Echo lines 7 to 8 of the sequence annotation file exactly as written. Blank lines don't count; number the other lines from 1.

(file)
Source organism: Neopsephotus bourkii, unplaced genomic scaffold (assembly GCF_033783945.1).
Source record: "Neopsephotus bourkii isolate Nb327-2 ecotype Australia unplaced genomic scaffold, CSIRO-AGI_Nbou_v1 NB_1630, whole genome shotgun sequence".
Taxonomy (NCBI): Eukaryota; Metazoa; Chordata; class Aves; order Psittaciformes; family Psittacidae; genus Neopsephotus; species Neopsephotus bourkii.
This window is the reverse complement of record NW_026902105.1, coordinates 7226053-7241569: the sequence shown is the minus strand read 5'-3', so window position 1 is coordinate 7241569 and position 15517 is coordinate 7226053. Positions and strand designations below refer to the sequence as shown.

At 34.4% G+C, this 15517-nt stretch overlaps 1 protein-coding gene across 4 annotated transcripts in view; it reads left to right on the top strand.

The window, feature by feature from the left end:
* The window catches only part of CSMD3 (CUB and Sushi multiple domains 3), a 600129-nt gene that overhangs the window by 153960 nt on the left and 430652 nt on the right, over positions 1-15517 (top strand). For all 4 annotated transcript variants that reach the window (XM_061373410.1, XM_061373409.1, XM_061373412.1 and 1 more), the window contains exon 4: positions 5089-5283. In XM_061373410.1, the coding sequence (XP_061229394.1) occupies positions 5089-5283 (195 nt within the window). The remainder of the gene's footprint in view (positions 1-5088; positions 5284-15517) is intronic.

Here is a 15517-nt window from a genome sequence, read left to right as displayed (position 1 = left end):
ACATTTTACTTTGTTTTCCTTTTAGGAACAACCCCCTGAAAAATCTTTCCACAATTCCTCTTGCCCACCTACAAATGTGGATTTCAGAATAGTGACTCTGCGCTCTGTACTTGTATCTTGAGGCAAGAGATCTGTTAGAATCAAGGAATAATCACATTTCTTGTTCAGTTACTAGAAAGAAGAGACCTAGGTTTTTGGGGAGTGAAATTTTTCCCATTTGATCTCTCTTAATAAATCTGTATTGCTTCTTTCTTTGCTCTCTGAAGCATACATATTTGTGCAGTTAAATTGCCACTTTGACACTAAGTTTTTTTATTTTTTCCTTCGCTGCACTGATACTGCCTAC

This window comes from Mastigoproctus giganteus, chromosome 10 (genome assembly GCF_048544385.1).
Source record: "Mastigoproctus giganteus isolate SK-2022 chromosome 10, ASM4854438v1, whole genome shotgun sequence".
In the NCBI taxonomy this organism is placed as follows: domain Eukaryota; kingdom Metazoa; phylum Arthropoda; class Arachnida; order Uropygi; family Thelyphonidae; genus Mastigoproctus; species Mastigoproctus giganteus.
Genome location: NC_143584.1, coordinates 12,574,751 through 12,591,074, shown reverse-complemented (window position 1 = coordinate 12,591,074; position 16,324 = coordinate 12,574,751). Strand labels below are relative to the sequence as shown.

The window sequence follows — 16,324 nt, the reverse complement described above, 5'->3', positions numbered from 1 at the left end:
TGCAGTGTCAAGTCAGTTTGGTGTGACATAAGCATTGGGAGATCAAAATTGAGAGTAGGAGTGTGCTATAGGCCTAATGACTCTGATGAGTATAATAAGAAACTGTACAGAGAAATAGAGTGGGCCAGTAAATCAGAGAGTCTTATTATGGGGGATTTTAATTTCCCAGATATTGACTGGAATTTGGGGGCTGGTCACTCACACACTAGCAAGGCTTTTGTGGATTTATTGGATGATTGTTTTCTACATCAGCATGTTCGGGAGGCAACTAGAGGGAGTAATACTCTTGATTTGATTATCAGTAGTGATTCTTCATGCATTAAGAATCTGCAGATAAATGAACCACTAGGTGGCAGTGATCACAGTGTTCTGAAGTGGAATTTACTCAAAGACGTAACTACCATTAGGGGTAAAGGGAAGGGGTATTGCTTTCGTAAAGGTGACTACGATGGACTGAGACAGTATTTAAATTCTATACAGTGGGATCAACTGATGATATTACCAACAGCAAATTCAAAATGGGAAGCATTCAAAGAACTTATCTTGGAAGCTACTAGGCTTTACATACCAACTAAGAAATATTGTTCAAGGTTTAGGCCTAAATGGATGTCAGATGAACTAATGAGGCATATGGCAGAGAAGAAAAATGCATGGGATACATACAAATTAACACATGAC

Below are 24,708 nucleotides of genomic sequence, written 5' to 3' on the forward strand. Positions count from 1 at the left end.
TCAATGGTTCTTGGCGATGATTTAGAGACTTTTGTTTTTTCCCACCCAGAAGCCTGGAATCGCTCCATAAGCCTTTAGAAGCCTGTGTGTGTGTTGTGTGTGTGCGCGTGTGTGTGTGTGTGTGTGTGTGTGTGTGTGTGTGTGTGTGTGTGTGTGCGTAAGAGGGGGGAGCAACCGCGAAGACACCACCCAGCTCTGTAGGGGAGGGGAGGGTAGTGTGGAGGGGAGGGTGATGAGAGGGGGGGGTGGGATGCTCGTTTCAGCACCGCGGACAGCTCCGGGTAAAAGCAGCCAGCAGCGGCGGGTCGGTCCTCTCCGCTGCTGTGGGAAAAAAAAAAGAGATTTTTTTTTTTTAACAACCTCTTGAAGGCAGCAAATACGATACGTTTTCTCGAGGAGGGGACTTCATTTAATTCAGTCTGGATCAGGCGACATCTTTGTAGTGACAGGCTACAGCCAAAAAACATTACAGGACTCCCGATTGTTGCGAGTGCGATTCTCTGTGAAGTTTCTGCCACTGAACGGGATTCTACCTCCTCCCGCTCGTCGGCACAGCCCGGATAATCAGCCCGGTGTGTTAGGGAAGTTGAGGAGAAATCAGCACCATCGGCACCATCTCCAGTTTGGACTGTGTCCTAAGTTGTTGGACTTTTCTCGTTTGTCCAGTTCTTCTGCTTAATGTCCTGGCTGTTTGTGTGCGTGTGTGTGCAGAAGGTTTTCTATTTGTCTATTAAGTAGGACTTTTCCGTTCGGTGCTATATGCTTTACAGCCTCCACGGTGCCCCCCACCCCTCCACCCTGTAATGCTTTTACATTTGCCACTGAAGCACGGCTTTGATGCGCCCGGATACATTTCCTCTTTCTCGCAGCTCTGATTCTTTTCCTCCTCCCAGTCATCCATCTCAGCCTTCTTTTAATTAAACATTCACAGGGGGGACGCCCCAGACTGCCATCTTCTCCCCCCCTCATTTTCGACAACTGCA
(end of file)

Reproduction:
* The window catches only part of CSMD3 (CUB and Sushi multiple domains 3), a 600129-nt gene that overhangs the window by 153960 nt on the left and 430652 nt on the right, over positions 1-15517 (top strand). For all 4 annotated transcript variants that reach the window (XM_061373410.1, XM_061373409.1, XM_061373412.1 and 1 more), the window contains exon 4: positions 5089-5283. In XM_061373410.1, the coding sequence (XP_061229394.1) occupies positions 5089-5283 (195 nt within the window). The remainder of the gene's footprint in view (positions 1-5088; positions 5284-15517) is intronic.

Here is a 15517-nt window from a genome sequence, read left to right as displayed (position 1 = left end):